St. Patrick’s Day this month brings to mind the legendary luck of the Irish—though the phrase may actually have roots more American than Irish. This insight got us thinking: Why are certain charms and customs considered lucky in different cultures?
Often associated with Ireland and St. Patrick’s Day, four-leaf clovers are one of the most widely recognized symbols of good luck. The tradition dates back hundreds of years: before the Middle Ages, Celtic priests carried shamrocks (or three-leaf clovers) with the belief that the clovers would warn them if evil spirits were coming their way. Over the centuries, the mystical powers transferred to the very rare four-leaf clover. The first literary reference suggesting the tradition was made by Sir John Melton in 1620. According to tradition, the individual leaves of a clover each have a meaning: the first is faith, the second is hope, the third is love and the fourth (you guessed it) is luck.
Lucky bamboo (bracaena braunii) is a short houseplant in either soil or water that’s associated with the Chinese art of feng shui. Feng shui is a philosophy regarding the harmony of human existence with our surroundings, which are comprised of metal, earth, fire, water and wood. A resilient plant, lucky bamboo is considered a prime example of wood and water thriving together. The number of stalks in each plant represents different kinds of good fortune: three for happiness, five for wealth and six for health.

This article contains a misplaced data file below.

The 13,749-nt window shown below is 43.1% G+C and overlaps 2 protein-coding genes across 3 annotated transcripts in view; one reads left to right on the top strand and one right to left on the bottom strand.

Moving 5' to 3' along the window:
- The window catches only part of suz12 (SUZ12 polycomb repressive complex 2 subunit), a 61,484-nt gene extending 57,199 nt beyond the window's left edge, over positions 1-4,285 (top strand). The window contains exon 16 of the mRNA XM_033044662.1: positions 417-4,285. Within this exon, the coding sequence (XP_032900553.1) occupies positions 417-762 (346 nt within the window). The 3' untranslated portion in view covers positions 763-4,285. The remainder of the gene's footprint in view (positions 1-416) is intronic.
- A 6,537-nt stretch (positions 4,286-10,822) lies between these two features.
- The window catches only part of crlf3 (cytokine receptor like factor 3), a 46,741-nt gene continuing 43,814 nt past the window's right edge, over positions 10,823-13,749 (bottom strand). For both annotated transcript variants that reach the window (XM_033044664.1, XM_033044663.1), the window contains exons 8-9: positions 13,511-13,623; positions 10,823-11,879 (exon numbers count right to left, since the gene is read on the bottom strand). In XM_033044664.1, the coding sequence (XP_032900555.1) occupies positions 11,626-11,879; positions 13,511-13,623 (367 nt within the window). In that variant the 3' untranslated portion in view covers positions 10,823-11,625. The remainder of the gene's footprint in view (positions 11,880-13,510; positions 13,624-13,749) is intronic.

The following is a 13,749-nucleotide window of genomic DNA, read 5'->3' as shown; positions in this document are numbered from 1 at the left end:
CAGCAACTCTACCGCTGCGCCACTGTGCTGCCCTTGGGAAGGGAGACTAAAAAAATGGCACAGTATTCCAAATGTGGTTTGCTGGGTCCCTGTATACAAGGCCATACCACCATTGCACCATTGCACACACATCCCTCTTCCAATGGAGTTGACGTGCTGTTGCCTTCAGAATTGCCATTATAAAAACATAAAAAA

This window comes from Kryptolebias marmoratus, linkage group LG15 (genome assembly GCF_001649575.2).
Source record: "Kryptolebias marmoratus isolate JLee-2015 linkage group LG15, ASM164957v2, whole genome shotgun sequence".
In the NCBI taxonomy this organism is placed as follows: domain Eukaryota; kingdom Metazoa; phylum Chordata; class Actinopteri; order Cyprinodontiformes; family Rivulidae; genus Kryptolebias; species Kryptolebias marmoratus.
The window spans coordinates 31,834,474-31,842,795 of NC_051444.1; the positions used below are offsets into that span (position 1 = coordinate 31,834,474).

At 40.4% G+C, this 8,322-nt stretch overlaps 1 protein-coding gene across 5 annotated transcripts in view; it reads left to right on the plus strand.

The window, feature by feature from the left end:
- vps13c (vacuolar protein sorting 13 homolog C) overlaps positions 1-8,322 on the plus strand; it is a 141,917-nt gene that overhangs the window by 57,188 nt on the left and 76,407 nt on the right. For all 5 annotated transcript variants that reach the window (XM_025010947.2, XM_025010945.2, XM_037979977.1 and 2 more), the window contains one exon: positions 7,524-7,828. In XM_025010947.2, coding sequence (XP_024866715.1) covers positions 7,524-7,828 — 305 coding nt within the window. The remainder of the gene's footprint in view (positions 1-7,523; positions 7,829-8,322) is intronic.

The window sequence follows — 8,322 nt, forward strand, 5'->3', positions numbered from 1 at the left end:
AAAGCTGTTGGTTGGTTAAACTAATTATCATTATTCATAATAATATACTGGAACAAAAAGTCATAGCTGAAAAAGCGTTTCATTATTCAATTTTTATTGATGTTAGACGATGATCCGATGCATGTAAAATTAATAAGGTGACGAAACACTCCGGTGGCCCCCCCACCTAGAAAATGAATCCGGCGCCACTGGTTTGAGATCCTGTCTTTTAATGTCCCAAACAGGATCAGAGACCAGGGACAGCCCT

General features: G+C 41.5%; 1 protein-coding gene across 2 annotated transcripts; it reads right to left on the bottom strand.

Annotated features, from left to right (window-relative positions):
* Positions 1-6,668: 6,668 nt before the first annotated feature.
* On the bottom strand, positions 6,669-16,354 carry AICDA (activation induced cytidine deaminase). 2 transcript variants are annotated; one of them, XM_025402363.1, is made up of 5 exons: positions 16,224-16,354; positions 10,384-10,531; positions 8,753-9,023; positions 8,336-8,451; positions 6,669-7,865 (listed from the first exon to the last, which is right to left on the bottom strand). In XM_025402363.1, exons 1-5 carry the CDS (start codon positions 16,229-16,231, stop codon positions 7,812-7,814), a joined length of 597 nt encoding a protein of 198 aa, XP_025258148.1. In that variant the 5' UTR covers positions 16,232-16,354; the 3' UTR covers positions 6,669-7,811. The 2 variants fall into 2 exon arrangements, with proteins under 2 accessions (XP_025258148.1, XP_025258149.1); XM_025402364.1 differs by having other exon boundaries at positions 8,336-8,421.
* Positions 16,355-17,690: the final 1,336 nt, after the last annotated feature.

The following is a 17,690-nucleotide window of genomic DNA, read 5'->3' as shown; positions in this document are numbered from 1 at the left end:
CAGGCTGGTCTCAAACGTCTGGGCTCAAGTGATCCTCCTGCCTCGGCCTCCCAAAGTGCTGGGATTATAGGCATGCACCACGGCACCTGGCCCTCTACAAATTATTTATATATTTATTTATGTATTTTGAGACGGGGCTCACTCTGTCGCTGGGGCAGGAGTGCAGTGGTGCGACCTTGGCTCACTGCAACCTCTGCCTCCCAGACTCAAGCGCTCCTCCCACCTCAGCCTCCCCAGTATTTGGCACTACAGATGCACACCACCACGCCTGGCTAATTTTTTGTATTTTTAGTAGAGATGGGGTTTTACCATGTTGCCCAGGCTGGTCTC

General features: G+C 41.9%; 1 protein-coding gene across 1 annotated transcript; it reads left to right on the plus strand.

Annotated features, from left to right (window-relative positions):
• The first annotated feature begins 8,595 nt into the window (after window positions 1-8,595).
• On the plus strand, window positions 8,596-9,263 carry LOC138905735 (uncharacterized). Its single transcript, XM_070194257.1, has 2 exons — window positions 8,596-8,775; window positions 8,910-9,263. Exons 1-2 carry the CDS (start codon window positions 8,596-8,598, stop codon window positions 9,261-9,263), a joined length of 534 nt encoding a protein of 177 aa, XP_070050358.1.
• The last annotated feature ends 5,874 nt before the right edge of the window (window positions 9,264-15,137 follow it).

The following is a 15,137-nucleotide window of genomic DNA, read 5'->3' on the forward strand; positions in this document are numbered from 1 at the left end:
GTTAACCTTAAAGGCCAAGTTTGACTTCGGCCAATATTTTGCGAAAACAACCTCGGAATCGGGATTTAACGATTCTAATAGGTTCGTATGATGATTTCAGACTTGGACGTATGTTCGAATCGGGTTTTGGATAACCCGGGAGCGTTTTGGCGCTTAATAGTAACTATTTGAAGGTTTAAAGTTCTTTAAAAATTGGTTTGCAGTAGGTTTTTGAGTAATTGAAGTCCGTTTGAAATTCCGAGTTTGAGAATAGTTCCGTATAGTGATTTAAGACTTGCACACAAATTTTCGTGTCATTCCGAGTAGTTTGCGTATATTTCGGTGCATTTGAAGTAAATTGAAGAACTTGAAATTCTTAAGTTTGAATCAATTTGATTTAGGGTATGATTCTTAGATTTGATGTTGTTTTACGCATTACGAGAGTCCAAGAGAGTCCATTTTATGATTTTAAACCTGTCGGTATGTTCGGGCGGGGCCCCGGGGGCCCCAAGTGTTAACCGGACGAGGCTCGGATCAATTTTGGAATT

The Nazar amulet is often mistakenly called the Evil Eye, but it is actually believed to protect against the Evil Eye. Fear of the Evil Eye, a hostile look believed to cause injury or misfortune, dates back to the Roman Empire and seemingly spread east with Alexander the Great. The belief is also deeply rooted in Muslim culture and can be found in Islamic doctrine. Made of handblown glass, the Nazar amulets are most often found in Turkey and Greece. The vibrant blue of the Turkish Nazar is the most iconic and also has its own story—centuries ago, light-eyed people were rare in Mediterranean countries and considered threatening.
The tradition of lucky pennies can be found in many European and North American cultures, ranging from holiday traditions to wedding rituals to fountain wishes. There are several theories why—the farthest-reaching of which extends to ancient times when people believed metal was a gift from the gods. This belief is most likely the root of other metal-centric lucky traditions, like hanging horseshoes and wearing charm bracelets.
Have you picked up any lucky trinkets or rituals while traveling? Tell us in the comments below!